Linda Stearns began her ballet studies with Bettina Byers, the first official organizer for the Royal Academy of Dancing in Canada. Along with her sister Nora, the two Stearns girls participated in many of Byers's recitals during childhood. Their interest in dance was no doubt encouraged by their mother, Helen (Richardson) Stearns, who was a friend of Byers and was a fellow student in classes taught by Alison Sutcliffe. Linda Stearns furthered her training in London, England, with a roster of teachers that included Phyllis Bedells (who had also worked with Sutcliffe and Byers), and then in New York at the School of American Ballet and in private classes with former Ballets Russes dancer Alexandra Danilova.
One of Stearns's journals indicates an interest in working with the Royal Winnipeg Ballet and Les Grands Ballets Canadiens, but it was Les Grands that took Stearns into its company in 1961. Here, Stearns's dedication to the art form came to full fruition as a performer, ballet mistress and artistic director. Within three years of her joining Les Grands, Stearns became a soloist performing lead roles in works by Fernand Nault, Anton Dolin, Eric Hyrst and Brydon Paige. She took on the job of ballet mistress in 1966 and gradually phased out her performing career over the next three years. Mentored by Nault, she continued as ballet mistress until 1984. Between 1978 and 1984, she was also a co-artistic director of the company with Daniel Jackson and Colin McIntyre. In 1985, Stearns became co-artistic director of Les Grands with Jeanne Renaud, a Montreal modern dance choreographer and the founder of Le Groupe de la Place Royale. Renaud sought to bring more contemporary dance into the company's repertoire, which was met with disapproval by audiences and Renaud left in 1987. Stearns was sole artistic director until 1989 when she announced her retirement.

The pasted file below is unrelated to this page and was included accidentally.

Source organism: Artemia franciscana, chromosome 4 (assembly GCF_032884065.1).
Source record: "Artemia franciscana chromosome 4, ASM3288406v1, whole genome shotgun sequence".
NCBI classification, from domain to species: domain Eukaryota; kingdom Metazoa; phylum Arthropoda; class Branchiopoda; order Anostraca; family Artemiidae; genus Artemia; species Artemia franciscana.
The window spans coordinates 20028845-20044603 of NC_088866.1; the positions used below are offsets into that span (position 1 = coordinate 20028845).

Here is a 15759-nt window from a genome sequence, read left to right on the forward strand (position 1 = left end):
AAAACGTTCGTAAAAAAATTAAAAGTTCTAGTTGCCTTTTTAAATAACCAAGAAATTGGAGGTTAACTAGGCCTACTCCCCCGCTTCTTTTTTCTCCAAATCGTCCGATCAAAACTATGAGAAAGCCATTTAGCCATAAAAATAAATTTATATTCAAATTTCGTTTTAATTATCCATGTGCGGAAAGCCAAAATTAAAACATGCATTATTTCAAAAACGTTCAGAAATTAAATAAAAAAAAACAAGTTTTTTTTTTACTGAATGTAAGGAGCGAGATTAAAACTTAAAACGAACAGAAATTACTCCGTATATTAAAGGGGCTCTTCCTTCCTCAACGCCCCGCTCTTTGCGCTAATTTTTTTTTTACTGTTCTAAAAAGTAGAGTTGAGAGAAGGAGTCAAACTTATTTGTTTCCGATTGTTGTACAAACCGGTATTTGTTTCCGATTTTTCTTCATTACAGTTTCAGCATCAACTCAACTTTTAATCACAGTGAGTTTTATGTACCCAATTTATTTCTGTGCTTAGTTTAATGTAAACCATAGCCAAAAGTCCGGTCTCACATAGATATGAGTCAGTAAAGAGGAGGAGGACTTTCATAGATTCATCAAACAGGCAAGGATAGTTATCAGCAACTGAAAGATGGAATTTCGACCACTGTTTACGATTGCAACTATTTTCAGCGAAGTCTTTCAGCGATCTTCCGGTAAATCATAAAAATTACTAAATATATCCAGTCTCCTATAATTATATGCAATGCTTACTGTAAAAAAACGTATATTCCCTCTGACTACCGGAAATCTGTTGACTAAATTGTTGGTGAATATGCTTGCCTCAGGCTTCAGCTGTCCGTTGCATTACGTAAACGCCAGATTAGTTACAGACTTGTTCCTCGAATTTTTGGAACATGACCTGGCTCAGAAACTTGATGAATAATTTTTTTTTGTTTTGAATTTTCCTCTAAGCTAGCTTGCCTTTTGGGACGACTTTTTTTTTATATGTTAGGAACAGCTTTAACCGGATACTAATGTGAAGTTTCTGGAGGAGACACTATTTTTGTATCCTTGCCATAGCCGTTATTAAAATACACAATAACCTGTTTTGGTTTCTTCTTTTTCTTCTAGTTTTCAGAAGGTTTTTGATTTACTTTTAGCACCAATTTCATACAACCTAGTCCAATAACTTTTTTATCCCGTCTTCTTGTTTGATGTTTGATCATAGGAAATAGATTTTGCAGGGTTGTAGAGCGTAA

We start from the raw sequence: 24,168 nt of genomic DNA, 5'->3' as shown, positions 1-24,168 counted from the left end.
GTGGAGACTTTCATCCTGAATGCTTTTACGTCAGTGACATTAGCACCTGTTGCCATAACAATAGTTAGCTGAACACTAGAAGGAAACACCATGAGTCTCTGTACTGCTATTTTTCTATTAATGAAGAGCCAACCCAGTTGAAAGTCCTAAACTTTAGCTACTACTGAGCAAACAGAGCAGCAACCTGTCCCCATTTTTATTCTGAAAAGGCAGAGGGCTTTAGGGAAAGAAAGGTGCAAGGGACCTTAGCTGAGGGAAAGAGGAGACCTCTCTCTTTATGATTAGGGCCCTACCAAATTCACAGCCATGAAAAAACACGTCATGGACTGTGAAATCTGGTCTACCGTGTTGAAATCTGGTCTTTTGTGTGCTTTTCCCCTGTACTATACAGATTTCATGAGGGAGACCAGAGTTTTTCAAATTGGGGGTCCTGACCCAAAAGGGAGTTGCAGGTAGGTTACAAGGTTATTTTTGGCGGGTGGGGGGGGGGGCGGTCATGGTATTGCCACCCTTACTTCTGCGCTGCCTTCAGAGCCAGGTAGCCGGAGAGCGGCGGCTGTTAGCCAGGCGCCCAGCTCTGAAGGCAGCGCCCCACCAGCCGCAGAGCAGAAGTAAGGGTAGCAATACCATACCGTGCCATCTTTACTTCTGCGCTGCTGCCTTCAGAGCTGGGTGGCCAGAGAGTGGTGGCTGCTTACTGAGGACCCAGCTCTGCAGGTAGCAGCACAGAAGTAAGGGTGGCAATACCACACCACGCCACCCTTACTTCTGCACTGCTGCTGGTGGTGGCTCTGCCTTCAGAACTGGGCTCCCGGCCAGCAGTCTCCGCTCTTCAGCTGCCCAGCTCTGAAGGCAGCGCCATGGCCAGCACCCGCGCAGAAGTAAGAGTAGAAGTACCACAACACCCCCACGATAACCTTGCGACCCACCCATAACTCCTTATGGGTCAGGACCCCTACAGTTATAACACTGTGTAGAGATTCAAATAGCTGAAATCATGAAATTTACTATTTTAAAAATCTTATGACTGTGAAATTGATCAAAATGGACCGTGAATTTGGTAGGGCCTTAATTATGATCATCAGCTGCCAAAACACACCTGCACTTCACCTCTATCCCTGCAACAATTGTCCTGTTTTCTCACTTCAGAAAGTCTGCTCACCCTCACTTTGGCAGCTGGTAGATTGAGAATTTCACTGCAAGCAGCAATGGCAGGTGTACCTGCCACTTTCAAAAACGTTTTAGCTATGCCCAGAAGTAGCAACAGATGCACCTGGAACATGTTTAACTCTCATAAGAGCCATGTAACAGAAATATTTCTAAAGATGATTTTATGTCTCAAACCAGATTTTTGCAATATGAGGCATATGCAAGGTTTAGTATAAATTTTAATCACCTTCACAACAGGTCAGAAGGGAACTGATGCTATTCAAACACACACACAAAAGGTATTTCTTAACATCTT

Stearns continued to work as a rehearsal director for several companies including the Alberta Ballet and the Southern Ballet in Florida; she was a répétitrice for works by choreographer John Butler following his death. She coached skaters in various Ontario towns and worked with the renowned British skating duo of Christopher Dean and Jayne Torvill. She also kept busy providing assessments of their clients to the Ontario Arts Council, the Canada Council for the Arts, and Canadian Heritage's National Arts Training Program. Linda Stearns died of cancer in 2003.
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Dance Collection Danse would like to acknowledge that the land on which we work is the traditional territory of the Huron-Wendat, the Anishnaabeg, Haudenosaunee, Métis, and the Mississaugas of the New Credit First Nation. It has been a site of human activity, including dance, for at least 15,000 years and we are grateful to all the caretakers, both recorded and unrecorded, of this land and of Turtle Island. Today, the meeting place of Toronto is still the home to many Indigenous people from across Turtle Island and we are grateful to have the opportunity to work and dance in the community, on this territory.